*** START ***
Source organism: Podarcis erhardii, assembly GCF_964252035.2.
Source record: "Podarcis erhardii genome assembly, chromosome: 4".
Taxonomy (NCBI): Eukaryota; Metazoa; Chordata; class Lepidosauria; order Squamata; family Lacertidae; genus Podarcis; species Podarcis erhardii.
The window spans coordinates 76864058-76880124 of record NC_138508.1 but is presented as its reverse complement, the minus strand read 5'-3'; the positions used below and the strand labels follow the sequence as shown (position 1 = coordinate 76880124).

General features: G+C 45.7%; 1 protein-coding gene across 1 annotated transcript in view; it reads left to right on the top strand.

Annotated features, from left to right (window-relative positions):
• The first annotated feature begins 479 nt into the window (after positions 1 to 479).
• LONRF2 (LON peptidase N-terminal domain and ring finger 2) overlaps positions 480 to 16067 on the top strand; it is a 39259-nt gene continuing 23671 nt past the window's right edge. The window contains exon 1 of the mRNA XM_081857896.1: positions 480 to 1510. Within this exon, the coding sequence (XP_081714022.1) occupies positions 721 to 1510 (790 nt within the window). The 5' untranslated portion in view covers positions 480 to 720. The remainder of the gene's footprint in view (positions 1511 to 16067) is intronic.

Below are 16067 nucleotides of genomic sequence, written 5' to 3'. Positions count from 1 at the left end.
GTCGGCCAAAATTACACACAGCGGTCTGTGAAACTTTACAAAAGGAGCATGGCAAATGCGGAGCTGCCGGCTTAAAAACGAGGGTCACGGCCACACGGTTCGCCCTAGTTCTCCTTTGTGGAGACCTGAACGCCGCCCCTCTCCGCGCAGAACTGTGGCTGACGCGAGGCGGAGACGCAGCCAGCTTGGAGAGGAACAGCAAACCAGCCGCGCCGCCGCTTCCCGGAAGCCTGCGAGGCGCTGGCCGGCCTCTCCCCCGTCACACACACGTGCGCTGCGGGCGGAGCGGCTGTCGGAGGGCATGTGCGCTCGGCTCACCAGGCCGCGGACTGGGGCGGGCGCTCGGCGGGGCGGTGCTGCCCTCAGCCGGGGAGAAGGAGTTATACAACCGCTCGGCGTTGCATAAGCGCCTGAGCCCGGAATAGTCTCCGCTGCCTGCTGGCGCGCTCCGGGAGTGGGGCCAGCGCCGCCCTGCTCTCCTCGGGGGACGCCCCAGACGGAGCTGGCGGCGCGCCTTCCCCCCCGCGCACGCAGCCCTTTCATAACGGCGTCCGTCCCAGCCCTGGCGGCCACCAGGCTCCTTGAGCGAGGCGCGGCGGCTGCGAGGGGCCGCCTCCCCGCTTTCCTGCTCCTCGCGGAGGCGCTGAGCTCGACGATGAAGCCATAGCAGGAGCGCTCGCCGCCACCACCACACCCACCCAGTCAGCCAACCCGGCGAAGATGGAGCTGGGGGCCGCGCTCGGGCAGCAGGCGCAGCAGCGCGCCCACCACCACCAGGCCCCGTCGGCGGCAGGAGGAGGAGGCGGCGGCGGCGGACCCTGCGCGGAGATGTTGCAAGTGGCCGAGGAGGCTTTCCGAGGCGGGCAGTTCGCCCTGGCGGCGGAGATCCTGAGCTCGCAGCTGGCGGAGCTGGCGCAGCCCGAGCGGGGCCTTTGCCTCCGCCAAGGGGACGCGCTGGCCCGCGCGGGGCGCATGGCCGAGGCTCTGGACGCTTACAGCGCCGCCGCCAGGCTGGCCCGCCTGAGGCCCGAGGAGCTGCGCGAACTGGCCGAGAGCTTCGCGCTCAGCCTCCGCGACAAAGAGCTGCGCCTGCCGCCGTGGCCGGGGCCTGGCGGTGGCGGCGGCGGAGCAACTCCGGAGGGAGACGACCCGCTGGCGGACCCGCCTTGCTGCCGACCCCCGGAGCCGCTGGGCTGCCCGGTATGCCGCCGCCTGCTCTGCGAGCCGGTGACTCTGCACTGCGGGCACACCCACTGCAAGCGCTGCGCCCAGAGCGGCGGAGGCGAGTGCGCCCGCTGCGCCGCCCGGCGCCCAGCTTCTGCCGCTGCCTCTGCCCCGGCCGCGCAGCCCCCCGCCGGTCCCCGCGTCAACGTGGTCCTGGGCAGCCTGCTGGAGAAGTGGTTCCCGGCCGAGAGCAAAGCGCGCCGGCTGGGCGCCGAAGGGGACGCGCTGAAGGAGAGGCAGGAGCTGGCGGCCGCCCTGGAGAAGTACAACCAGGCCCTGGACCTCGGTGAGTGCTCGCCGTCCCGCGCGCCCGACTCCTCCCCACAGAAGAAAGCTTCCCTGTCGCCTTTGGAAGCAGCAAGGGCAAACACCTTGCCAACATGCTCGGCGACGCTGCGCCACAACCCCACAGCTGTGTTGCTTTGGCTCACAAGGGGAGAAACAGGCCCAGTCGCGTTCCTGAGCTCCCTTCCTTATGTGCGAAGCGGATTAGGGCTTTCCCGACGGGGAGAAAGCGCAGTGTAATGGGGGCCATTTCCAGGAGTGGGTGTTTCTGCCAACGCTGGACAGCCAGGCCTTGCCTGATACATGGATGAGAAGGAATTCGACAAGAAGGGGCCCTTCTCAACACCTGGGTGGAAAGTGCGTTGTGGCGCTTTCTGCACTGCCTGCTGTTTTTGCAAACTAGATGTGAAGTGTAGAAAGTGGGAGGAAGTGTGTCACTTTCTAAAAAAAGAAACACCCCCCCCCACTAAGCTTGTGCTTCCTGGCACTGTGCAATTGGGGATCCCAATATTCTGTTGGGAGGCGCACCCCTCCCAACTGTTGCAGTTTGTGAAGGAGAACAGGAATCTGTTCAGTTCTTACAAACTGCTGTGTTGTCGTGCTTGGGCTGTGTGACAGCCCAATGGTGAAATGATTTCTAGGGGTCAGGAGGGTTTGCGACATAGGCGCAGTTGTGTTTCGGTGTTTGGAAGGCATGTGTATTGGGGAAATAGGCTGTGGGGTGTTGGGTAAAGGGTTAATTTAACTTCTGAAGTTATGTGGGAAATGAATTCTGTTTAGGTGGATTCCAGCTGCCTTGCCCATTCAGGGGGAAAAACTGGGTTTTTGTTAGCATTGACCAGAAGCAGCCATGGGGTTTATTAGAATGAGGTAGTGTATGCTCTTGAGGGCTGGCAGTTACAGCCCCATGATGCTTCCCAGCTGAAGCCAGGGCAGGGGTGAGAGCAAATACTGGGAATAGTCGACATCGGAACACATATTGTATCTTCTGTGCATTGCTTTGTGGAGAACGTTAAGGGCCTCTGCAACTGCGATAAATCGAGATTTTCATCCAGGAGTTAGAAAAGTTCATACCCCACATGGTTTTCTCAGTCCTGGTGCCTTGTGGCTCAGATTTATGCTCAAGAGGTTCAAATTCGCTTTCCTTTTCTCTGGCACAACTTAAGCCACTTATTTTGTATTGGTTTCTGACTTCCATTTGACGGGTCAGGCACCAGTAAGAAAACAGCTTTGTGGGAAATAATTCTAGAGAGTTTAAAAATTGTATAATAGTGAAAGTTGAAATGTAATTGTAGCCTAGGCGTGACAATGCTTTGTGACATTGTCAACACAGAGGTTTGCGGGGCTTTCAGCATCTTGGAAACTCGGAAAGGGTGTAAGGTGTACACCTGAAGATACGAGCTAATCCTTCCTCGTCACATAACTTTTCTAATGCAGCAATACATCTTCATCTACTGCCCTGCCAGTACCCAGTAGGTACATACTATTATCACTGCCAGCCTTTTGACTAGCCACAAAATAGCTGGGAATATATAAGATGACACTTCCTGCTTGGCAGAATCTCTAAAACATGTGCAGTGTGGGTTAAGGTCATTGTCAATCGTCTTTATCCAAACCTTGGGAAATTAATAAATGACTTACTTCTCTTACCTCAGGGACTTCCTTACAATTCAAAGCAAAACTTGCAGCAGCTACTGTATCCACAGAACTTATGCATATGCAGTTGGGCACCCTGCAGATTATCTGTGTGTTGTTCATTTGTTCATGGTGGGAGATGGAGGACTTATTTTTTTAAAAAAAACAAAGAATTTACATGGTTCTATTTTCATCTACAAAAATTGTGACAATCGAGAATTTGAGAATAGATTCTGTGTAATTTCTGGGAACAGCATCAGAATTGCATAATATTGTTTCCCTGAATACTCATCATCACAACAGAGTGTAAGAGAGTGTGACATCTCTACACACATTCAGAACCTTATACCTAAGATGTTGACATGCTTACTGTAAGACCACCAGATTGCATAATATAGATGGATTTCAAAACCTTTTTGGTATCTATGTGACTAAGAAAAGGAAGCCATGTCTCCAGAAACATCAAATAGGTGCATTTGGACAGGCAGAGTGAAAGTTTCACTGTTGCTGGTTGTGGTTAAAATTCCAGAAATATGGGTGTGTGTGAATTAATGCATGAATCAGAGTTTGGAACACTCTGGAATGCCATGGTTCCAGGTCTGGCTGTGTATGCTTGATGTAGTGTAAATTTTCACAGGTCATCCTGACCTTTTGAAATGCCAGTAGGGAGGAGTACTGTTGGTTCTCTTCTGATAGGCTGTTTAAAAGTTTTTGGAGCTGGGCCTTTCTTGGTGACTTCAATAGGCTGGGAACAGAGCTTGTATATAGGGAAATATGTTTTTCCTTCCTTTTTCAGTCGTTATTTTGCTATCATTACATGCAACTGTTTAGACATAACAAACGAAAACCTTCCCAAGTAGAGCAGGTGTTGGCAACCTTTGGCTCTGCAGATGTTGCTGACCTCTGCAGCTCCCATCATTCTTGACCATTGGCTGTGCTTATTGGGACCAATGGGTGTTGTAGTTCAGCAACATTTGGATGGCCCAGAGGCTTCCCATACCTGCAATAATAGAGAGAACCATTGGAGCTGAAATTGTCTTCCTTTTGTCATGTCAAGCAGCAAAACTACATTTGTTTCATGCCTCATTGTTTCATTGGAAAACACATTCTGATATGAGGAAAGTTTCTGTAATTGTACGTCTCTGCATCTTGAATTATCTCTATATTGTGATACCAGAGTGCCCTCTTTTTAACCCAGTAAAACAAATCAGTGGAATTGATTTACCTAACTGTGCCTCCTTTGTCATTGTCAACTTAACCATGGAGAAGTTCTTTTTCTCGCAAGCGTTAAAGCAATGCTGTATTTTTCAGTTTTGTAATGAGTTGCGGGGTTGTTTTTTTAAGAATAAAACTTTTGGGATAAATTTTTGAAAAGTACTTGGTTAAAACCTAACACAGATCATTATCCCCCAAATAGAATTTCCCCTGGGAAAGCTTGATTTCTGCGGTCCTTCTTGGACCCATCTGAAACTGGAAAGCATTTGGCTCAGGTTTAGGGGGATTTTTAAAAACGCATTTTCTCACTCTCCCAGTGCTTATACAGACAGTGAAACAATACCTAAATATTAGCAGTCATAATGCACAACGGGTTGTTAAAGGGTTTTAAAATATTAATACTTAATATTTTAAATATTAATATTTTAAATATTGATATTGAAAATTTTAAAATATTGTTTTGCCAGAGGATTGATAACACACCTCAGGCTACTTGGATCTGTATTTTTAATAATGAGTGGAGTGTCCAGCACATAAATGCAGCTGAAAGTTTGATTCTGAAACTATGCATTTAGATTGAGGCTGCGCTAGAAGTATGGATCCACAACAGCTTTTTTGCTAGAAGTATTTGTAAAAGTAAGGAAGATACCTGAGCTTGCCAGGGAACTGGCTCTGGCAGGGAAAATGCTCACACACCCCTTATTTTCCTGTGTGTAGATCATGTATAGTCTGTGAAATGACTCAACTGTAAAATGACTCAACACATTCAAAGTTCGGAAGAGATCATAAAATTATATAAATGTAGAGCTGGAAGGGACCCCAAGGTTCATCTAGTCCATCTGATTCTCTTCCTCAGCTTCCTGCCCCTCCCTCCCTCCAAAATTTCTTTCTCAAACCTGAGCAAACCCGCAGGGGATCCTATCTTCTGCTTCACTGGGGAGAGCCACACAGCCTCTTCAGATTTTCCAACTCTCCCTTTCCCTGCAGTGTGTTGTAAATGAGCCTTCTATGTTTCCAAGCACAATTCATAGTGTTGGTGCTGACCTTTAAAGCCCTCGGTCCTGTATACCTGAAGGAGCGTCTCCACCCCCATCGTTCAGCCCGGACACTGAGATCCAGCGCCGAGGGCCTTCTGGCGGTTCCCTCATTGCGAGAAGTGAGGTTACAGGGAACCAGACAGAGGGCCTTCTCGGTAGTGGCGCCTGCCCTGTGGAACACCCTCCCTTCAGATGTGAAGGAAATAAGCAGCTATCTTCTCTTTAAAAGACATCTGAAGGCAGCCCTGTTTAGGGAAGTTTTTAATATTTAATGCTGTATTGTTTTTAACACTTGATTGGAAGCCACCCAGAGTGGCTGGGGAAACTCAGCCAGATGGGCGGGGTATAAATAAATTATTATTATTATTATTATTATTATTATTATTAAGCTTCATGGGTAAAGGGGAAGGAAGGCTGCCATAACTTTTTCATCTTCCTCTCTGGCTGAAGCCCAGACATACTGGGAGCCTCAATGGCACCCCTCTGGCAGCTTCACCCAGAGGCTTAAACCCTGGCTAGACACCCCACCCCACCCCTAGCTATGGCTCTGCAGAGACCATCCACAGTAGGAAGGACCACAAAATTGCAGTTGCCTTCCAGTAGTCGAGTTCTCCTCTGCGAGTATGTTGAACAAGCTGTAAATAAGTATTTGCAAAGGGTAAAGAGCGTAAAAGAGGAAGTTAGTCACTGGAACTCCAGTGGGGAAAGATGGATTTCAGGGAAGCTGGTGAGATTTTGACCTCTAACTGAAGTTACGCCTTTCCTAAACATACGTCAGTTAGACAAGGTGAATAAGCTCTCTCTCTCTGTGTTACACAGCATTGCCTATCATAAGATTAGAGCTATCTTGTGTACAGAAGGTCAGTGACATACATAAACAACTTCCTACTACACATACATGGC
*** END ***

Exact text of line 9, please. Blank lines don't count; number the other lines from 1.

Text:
Below are 16067 nucleotides of genomic sequence, written 5' to 3'. Positions count from 1 at the left end.